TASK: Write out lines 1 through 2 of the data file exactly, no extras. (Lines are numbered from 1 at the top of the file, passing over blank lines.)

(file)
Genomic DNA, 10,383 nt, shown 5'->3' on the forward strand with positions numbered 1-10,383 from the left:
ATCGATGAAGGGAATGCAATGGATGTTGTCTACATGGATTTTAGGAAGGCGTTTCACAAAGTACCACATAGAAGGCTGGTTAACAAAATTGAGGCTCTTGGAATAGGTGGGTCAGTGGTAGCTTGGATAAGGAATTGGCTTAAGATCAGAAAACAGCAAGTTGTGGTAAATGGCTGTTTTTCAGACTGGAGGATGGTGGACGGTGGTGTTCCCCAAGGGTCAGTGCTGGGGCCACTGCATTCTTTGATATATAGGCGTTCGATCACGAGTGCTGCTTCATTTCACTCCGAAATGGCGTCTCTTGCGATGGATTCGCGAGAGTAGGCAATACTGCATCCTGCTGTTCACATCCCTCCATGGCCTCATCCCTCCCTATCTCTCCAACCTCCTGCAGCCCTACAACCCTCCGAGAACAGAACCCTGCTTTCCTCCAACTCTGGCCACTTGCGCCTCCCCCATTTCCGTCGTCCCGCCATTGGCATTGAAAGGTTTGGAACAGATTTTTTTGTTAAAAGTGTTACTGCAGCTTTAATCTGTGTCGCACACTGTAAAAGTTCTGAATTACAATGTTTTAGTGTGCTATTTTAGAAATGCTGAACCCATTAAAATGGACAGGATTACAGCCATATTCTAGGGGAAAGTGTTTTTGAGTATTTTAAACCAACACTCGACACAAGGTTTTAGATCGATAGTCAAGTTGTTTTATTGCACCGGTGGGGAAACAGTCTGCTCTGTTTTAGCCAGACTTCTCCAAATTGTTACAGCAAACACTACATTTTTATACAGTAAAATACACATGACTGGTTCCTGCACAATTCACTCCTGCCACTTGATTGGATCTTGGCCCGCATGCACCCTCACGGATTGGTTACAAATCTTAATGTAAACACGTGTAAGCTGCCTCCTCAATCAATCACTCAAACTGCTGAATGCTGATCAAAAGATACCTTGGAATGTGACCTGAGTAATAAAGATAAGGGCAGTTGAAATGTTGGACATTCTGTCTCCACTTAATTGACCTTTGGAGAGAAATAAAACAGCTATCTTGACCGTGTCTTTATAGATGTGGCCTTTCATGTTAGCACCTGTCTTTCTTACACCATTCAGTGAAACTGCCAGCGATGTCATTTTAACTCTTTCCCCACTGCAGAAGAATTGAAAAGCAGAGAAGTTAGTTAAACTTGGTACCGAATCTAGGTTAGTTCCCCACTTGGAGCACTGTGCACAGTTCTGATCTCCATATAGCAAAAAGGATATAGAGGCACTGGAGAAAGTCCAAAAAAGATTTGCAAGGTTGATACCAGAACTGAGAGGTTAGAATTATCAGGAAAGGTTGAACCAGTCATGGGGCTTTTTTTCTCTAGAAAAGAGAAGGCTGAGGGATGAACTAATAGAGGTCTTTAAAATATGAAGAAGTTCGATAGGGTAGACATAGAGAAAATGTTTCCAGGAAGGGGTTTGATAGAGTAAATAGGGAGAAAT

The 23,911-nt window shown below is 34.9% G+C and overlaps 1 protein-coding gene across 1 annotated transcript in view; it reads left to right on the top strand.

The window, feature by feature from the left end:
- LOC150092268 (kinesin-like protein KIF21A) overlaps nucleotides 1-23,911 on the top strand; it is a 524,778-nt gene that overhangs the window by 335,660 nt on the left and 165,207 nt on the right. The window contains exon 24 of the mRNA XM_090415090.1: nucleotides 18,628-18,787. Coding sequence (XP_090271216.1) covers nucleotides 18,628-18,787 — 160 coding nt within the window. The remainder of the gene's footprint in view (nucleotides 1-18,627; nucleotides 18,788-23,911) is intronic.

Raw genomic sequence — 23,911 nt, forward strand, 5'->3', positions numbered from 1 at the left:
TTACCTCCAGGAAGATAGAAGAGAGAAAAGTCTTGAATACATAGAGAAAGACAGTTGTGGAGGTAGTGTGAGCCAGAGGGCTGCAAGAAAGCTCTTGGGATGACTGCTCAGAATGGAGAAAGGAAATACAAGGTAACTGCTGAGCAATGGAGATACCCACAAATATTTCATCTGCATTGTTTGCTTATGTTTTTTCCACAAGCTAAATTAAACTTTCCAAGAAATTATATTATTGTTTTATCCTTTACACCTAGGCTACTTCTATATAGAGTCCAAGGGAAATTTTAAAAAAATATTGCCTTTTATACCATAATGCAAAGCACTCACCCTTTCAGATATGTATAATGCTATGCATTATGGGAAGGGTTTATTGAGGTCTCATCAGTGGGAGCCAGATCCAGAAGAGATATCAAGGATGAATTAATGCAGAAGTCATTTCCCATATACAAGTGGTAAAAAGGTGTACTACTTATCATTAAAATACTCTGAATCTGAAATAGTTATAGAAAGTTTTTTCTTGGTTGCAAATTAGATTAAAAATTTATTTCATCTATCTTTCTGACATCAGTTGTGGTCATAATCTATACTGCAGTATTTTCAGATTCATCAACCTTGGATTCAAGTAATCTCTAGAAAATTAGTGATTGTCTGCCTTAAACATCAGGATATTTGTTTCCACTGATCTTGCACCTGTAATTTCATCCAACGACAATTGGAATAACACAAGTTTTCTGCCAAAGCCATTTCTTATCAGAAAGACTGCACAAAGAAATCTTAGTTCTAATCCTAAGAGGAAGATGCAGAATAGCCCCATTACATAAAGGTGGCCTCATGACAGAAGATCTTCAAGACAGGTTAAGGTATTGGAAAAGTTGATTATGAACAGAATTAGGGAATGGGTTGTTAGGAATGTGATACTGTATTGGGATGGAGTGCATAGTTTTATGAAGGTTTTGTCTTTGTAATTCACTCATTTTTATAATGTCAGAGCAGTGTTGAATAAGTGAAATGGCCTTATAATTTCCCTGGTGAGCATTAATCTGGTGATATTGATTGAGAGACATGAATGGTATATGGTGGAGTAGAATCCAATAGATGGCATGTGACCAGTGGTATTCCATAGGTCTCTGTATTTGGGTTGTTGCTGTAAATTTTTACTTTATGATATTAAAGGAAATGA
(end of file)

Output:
Genomic DNA, 10,383 nt, shown 5'->3' on the forward strand with positions numbered 1-10,383 from the left:
ATCGATGAAGGGAATGCAATGGATGTTGTCTACATGGATTTTAGGAAGGCGTTTCACAAAGTACCACATAGAAGGCTGGTTAACAAAATTGAGGCTCTTGGAATAGGTGGGTCAGTGGTAGCTTGGATAAGGAATTGGCTTAAGATCAGAAAACAGCAAGTTGTGGTAAATGGCTGTTTTTCAGACTGGAGGATGGTGGACGGTGGTGTTCCCCAAGGGTCAGTGCTGGGGCCACTGCATTCTTTGATATATAGGCGTTCGATCACGAGTGCTGCTTCATTTCACTCCGAAATGGCGTCTCTTGCGATGGATTCGCGAGAGTAGGCAATACTGCATCCTGCTGTTCACATCCCTCCATGGCCTCATCCCTCCCTATCTCTCCAACCTCCTGCAGCCCTACAACCCTCCGAGAACAGAACCCTGCTTTCCTCCAACTCTGGCCACTTGCGCCTCCCCCATTTCCGTCGTCCCGCCATTGGCATTGAAAGGTTTGGAACAGATTTTTTTGTTAAAAGTGTTACTGCAGCTTTAATCTGTGTCGCACACTGTAAAAGTTCTGAATTACAATGTTTTAGTGTGCTATTTTAGAAATGCTGAACCCATTAAAATGGACAGGATTACAGCCATATTCTAGGGGAAAGTGTTTTTGAGTATTTTAAACCAACACTCGACACAAGGTTTTAGATCGATAGTCAAGTTGTTTTATTGCACCGGTGGGGAAACAGTCTGCTCTGTTTTAGCCAGACTTCTCCAAATTGTTACAGCAAACACTACATTTTTATACAGTAAAATACACATGACTGGTTCCTGCACAATTCACTCCTGCCACTTGATTGGATCTTGGCCCGCATGCACCCTCACGGATTGGTTACAAATCTTAATGTAAACACGTGTAAGCTGCCTCCTCAATCAATCACTCAAACTGCTGAATGCTGATCAAAAGATACCTTGGAATGTGACCTGAGTAATAAAGATAAGGGCAGTTGAAATGTTGGACATTCTGTCTCCACTTAATTGACCTTTGGAGAGAAATAAAACAGCTATCTTGACCGTGTCTTTATAGATGTGGCCTTTCATGTTAGCACCTGTCTTTCTTACACCATTCAGTGAAACTGCCAGCGATGTCATTTTAACTCTTTCCCCACTGCAGAAGAATTGAAAAGCAGAGAAGTTAGTTAAACTTGGTACCGAATCTAGGTTAGTTCCCCACTTGGAGCACTGTGCACAGTTCTGATCTCCATATAGCAAAAAGGATATAGAGGCACTGGAGAAAGTCCAAAAAAGATTTGCAAGGTTGATACCAGAACTGAGAGGTTAGAATTATCAGGAAAGGTTGAACCAGTCATGGGGCTTTTTTTCTCTAGAAAAGAGAAGGCTGAGGGATGAACTAATAGAGGTCTTTAAAATATGAAGAAGTTCGATAGGGTAGACATAGAGAAAATGTTTCCAGGAAGGGGTTTGATAGAGTAAATAGGGAGAAAT